Engine Creative animates a film for Sky Zero showing the beauty of a world we’re at risk of losing
“Too many campaigns focus on scaremongering or doomsday predictions,” say the creative team behind the animation.
- 2 November 2021
- Dalia Al-Dujaili
Cop26 heads into its third day, and with much of the narrative focusing on the negative impacts of our behaviours on the planet, Sky Zero’s new campaign, The day the moon came to earth, shifts the dialogue in a more positive direction. It debuted in September and marks Sky’s first major campaign for its Sky Zero brand, a pledge to be net zero carbon by 2030.
Combining CGI animation and VFX, the film aims to demonstrate the beauty of Earth as seen from the point of view of the moon. The team behind the campaign is headed up by Melody Sylvester, Engine’s head of film, and agency creatives Pete Ioulianou and Ollie Agius. The film was directed by Pete Candeland at Partizan Studio in collaboration with Light VFX, with founder and VFX supervisor Antoine Moulineau at the helm. Sylvester tells us that the 20-week, intense production schedule was inspired around the theme of the “overview effect”. This term refers to an astronaut’s shift in awareness while viewing the Earth from space where they are able to see the beauty of the planet, “whilst also acknowledging its fragility,” continues Sylvester. “The campaign showcases Planet Earth from the perspective of the Moon making a visit for the very first time; by showing us this fresh outlook, it aims to remind us of the planet’s awe-inspiring beauty.”
“When you have that perspective, you realise just how precious our home really is,” Ioulianou and Agius expand to It's Nice That. “We thought it would be amazing if we could remind people of that by having the moon come down and visit.” The design objective was to show the planet without having to actually travel around it, so concept art, layouts, character design, modelling, lighting, animation and painstaking water simulation across multiple landscapes were drawn up and created.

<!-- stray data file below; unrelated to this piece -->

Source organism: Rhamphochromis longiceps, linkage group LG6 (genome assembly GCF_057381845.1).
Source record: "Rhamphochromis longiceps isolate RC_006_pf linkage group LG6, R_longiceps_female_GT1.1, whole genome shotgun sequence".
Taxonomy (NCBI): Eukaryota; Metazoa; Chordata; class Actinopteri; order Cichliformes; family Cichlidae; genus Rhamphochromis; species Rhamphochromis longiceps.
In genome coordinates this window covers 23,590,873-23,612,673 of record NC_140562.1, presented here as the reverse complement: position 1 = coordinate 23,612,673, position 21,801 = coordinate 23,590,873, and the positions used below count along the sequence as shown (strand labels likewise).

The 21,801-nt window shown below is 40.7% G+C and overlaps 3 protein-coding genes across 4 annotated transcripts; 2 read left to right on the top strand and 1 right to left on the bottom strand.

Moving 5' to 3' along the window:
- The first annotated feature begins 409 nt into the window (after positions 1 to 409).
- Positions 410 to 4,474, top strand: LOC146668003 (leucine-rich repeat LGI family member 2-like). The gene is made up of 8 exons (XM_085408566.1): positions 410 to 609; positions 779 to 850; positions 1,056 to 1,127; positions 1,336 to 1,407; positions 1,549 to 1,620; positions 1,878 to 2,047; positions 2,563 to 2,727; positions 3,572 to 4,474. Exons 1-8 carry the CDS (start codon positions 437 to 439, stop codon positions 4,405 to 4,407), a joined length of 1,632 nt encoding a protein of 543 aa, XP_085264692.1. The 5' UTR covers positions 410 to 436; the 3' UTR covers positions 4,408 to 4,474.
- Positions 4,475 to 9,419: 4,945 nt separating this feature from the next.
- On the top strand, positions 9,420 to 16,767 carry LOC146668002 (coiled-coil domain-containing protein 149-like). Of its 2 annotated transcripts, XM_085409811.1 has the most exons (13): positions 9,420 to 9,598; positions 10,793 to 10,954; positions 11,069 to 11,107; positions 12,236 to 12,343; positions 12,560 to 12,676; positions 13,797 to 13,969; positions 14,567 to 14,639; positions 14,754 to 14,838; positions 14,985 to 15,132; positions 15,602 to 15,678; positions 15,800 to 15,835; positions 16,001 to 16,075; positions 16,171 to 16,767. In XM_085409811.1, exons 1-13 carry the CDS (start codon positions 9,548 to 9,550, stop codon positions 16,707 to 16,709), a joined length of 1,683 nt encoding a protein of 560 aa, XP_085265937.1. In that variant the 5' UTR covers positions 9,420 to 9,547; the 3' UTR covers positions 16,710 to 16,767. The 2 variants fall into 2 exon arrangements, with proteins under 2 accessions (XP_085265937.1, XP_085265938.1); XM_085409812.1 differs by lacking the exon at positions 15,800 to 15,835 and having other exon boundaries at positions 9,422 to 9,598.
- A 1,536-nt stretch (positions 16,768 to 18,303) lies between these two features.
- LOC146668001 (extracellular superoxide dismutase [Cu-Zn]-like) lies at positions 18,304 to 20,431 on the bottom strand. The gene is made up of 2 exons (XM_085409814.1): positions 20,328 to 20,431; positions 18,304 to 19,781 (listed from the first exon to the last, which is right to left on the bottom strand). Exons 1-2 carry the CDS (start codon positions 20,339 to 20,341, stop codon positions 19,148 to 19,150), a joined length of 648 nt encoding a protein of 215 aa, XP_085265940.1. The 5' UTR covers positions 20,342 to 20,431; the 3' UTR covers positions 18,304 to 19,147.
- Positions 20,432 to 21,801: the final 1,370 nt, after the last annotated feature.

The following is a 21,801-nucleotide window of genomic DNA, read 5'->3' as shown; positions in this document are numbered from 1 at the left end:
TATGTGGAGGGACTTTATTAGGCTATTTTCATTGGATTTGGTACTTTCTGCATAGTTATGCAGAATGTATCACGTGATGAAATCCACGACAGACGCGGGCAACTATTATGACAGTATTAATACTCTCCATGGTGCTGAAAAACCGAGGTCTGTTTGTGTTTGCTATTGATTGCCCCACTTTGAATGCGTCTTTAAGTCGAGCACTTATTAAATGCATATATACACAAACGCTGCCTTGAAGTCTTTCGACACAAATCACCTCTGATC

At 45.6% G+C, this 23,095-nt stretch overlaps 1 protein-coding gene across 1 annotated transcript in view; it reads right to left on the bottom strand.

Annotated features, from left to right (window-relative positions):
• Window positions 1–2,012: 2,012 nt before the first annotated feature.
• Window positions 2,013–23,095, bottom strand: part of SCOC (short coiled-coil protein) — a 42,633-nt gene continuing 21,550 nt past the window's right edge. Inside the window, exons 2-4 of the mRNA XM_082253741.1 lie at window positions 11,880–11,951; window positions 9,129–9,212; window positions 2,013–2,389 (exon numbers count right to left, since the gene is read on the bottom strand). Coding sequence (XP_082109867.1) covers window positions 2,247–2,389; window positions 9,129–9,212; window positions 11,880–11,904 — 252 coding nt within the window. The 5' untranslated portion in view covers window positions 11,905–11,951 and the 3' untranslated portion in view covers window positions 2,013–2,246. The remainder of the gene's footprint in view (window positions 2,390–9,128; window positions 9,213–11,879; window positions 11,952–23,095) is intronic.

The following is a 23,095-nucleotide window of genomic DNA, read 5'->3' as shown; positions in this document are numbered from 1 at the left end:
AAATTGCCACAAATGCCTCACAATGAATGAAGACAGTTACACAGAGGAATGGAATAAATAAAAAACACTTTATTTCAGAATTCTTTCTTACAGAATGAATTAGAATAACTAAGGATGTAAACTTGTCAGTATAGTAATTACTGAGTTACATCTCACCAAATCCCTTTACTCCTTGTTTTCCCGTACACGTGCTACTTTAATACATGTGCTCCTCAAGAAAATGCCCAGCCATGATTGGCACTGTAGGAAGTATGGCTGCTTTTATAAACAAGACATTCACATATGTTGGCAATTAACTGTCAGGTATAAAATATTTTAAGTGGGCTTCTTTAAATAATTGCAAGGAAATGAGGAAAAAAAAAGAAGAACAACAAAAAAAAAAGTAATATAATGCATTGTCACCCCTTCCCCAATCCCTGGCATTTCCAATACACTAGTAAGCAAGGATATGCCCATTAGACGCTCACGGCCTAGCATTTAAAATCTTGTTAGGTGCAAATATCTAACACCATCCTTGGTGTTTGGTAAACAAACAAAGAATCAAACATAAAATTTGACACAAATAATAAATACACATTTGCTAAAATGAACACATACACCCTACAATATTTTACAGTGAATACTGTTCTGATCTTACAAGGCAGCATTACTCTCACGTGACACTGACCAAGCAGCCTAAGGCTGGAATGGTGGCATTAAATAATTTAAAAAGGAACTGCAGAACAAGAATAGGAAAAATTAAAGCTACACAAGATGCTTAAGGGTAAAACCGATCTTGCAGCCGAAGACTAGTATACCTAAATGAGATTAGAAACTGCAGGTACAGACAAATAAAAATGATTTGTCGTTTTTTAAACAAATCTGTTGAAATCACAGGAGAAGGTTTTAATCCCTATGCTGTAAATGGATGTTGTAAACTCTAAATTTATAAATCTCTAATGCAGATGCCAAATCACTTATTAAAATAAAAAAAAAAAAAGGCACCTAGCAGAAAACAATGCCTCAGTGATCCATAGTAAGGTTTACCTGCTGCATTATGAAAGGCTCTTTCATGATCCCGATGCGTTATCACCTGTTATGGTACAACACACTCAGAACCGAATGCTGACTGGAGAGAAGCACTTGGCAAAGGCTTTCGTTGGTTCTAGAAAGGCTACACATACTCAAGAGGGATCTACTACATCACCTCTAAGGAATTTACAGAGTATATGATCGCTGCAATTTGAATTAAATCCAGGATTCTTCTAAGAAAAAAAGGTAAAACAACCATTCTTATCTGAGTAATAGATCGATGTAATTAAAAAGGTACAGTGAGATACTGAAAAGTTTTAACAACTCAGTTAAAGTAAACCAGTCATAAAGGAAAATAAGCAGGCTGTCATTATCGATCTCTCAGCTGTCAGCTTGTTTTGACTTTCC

“The film features shots of whales in the ocean, rays soaring beneath the waves, deer in woodland and ants carrying leaves along a moss-covered branch, juxtaposed with footage of glaciers breaking up and falling into the sea, storms causing flooding in an English village and forests ablaze,” says the team. “The film ends on a note of hope, focusing on seedlings being planted.”
The creatives thought that 2D animation wasn’t going to do Earth justice, but they also wanted to avoid things feeling too much like a 3D computer game. “There was lots of discussion and testing,” say Ioulianou and Agius. “Playing with scale and composition was tough and the actual style of animation as we mentioned before but, really, the biggest challenge was telling such a big story in just 60 seconds,” Ioulianou and Agius explain. “We had to introduce the moon coming down, make people fall in love with Earth again, introduce a feeling of jeopardy with the impact of climate change and leave the audience with a sense of hope and empowerment at the end.”
“Too many campaigns focus on scaremongering or doomsday predictions,” they say. “Visually, we countered that through awesome images reminding people of what we have to protect rather than plastic in the oceans and the typical visuals you associate with work around climate change. But, more importantly, we wanted the film to end on the idea of hope.”
GalleryEngine Creative: The day the moon came to Earth (Copyright © Sky Zero, 2021)
Response & Responsibility – Cop26
During the next two weeks, over 120 world leaders are meeting in Glasgow to agree on the actions needed to pull the earth back from the brink of a climate catastrophe. The most important conference of our lifetime, in response, we are exploring creative responses to the climate crisis throughout the duration of Cop26.
Engine Creative: The day the moon came to Earth (Copyright © Sky Zero, 2021)
About the Author
Dalia joined It’s Nice That as a news writer in July 2021 after graduating in English Literature from The University of Edinburgh. She's written for various indie publications such as Azeema and Notion, and ran her own magazine and newsletter platforming marginalised creativity.